Friday, April 27, 2018

WEDC works to establish a successful and ongoing Windham Farmers’ Market by Lorraine Glowczak

The Windham Economic Development Corporation (WEDC) was the host of a Farmers’ Market Organizational Meeting on April 24 at 7 p.m. at the Windham Public Library with the intention of establishing a successful and ongoing market in the Windham area. A second identical meeting was also held on Thursday April 26 at the same time and location.

Tom Bartell, WEDC Director and WEDC Administrative Assistant Lisa Fisher led Tuesday evening’s
meeting. The discussion included topics such as the best market layout, required infrastructure, best day and time to offer the market, best date to begin the operation, with suggestions for attracting enough vendors to make the Windham Farmers’ Market as successful as possible.

“Windham used to have a Farmer’s Market,” explained Fisher. “People have missed having a market in the area and we want to try to recreate it to benefit all involved.”  

It is well-known that farmers markets contribute to the success and welfare of not only the farmer, but to artisans, entertainers, food vendors as well as the community. They provide a cost-effective way for farmers and artisans to sell products with low fixed costs and without high retail overhead.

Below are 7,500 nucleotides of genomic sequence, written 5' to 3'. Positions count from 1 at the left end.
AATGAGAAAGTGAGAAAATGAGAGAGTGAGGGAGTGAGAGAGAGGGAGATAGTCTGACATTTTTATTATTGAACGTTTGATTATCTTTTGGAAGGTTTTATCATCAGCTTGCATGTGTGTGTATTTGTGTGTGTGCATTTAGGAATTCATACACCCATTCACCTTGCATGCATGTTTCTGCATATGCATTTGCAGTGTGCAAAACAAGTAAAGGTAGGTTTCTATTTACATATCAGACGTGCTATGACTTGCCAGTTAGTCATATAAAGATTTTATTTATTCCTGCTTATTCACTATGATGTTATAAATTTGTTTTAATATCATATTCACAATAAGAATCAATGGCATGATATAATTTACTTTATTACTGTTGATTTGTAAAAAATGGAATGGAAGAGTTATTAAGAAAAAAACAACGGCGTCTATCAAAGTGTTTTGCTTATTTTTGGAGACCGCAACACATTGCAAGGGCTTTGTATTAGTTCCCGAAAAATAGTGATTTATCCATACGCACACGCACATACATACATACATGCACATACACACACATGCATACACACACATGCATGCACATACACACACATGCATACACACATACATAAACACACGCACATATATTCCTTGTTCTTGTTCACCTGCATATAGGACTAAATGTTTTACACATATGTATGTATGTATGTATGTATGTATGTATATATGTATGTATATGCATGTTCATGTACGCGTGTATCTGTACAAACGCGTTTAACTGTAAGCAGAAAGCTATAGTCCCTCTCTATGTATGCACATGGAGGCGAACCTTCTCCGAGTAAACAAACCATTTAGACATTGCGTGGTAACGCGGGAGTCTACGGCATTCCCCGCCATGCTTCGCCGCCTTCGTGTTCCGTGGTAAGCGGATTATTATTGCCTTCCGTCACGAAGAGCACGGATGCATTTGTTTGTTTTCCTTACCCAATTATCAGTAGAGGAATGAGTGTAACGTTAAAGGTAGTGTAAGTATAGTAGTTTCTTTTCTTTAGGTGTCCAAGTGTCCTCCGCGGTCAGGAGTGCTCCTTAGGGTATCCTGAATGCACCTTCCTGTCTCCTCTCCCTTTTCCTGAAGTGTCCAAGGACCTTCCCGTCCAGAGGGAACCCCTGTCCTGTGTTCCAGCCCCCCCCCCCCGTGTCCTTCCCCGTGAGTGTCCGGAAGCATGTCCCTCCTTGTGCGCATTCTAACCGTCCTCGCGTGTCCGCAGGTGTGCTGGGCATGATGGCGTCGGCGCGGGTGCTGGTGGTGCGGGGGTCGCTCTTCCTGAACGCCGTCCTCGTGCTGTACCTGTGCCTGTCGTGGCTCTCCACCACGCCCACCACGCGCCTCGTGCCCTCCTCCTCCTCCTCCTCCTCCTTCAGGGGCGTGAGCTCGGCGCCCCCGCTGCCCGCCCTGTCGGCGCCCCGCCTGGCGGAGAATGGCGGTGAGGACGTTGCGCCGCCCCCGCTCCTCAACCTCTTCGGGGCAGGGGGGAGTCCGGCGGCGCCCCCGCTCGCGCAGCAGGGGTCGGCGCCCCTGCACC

Individuals in the area benefit with the access of fresh, healthy and locally grown foods. Additionally, farmers markets can provide community-building, community-defining and community-sustaining ways to life, introducing and educating children about the food they eat and where it comes from. Pecoraro of Mulberry Farms of Raymond was one of the attendees at Tuesday’s meeting. He reiterates the important role a farmers market plays and points out the differences between foods purchased at a grocery store compared to what you buy at a market.

“The big difference between grocery store produce and what you get at a market is twofold,” Pecoraro began. “First, most often you get to speak to the person who grows the produce you are purchasing. You get to find out what fertilizer was used, if there were any pesticides applied, when
produce was picked, etc. You don’t get that sort of knowledge at a grocery store. Second, the food that is grown locally is much better tasting and nutritious because it hasn’t traveled up to 3,000 miles. 

Food at a store is also made with the intention to have a long shelf life. As a result, the produce purchased at a grocery store loses nutrition and flavor.”

The organizational meeting was a success, but the discussion is ongoing. If you are interested in being a part of the organizational team to contribute toward a successful Windham Farmers’ Market or would like more information, contact Fisher or Bartell at 207-892-1936.

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